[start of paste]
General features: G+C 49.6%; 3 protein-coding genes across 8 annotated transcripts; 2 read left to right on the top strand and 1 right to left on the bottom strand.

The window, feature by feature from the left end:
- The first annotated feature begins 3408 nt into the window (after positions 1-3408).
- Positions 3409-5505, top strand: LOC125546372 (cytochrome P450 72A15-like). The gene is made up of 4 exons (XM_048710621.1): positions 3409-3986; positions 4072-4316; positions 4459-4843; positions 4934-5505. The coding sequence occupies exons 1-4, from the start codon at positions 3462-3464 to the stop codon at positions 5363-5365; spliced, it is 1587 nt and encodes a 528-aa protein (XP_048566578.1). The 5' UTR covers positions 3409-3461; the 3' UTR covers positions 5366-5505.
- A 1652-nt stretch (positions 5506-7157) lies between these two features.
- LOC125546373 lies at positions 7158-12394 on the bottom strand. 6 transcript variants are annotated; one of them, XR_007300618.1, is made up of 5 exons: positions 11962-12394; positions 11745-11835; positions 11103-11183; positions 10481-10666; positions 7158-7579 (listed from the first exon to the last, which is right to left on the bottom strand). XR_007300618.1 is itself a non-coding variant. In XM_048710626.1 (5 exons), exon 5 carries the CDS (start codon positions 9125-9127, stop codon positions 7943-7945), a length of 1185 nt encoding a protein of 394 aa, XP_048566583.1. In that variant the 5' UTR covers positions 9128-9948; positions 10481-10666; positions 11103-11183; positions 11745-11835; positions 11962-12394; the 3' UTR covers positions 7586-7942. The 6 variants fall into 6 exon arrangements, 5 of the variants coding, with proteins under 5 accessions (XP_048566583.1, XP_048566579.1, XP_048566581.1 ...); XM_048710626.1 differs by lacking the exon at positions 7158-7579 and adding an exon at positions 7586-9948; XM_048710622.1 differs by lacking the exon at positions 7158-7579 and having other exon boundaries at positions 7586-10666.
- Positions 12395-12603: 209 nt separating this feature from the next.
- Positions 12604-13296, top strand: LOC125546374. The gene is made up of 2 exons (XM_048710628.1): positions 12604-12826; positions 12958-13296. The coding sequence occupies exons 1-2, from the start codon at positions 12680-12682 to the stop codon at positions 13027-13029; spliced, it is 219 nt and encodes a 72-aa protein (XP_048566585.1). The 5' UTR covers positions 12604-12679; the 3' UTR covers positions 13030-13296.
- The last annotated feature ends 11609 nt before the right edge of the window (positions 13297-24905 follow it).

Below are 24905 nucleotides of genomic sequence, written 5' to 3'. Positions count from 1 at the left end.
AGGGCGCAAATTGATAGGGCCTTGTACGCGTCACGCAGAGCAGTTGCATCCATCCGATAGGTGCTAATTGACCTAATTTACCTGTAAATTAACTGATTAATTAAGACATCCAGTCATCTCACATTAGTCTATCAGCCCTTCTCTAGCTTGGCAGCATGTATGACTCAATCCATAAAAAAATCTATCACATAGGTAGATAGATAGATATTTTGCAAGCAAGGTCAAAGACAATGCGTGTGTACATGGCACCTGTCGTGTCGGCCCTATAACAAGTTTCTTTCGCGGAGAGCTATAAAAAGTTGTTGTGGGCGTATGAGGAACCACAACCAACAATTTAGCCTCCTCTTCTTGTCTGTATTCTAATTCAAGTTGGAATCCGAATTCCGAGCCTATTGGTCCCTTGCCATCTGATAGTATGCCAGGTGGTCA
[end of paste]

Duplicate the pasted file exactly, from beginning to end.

General features: G+C 49.6%; 3 protein-coding genes across 8 annotated transcripts; 2 read left to right on the top strand and 1 right to left on the bottom strand.

The window, feature by feature from the left end:
- The first annotated feature begins 3408 nt into the window (after positions 1-3408).
- Positions 3409-5505, top strand: LOC125546372 (cytochrome P450 72A15-like). The gene is made up of 4 exons (XM_048710621.1): positions 3409-3986; positions 4072-4316; positions 4459-4843; positions 4934-5505. The coding sequence occupies exons 1-4, from the start codon at positions 3462-3464 to the stop codon at positions 5363-5365; spliced, it is 1587 nt and encodes a 528-aa protein (XP_048566578.1). The 5' UTR covers positions 3409-3461; the 3' UTR covers positions 5366-5505.
- A 1652-nt stretch (positions 5506-7157) lies between these two features.
- LOC125546373 lies at positions 7158-12394 on the bottom strand. 6 transcript variants are annotated; one of them, XR_007300618.1, is made up of 5 exons: positions 11962-12394; positions 11745-11835; positions 11103-11183; positions 10481-10666; positions 7158-7579 (listed from the first exon to the last, which is right to left on the bottom strand). XR_007300618.1 is itself a non-coding variant. In XM_048710626.1 (5 exons), exon 5 carries the CDS (start codon positions 9125-9127, stop codon positions 7943-7945), a length of 1185 nt encoding a protein of 394 aa, XP_048566583.1. In that variant the 5' UTR covers positions 9128-9948; positions 10481-10666; positions 11103-11183; positions 11745-11835; positions 11962-12394; the 3' UTR covers positions 7586-7942. The 6 variants fall into 6 exon arrangements, 5 of the variants coding, with proteins under 5 accessions (XP_048566583.1, XP_048566579.1, XP_048566581.1 ...); XM_048710626.1 differs by lacking the exon at positions 7158-7579 and adding an exon at positions 7586-9948; XM_048710622.1 differs by lacking the exon at positions 7158-7579 and having other exon boundaries at positions 7586-10666.
- Positions 12395-12603: 209 nt separating this feature from the next.
- Positions 12604-13296, top strand: LOC125546374. The gene is made up of 2 exons (XM_048710628.1): positions 12604-12826; positions 12958-13296. The coding sequence occupies exons 1-2, from the start codon at positions 12680-12682 to the stop codon at positions 13027-13029; spliced, it is 219 nt and encodes a 72-aa protein (XP_048566585.1). The 5' UTR covers positions 12604-12679; the 3' UTR covers positions 13030-13296.
- The last annotated feature ends 11609 nt before the right edge of the window (positions 13297-24905 follow it).

Below are 24905 nucleotides of genomic sequence, written 5' to 3'. Positions count from 1 at the left end.
AGGGCGCAAATTGATAGGGCCTTGTACGCGTCACGCAGAGCAGTTGCATCCATCCGATAGGTGCTAATTGACCTAATTTACCTGTAAATTAACTGATTAATTAAGACATCCAGTCATCTCACATTAGTCTATCAGCCCTTCTCTAGCTTGGCAGCATGTATGACTCAATCCATAAAAAAATCTATCACATAGGTAGATAGATAGATATTTTGCAAGCAAGGTCAAAGACAATGCGTGTGTACATGGCACCTGTCGTGTCGGCCCTATAACAAGTTTCTTTCGCGGAGAGCTATAAAAAGTTGTTGTGGGCGTATGAGGAACCACAACCAACAATTTAGCCTCCTCTTCTTGTCTGTATTCTAATTCAAGTTGGAATCCGAATTCCGAGCCTATTGGTCCCTTGCCATCTGATAGTATGCCAGGTGGTCA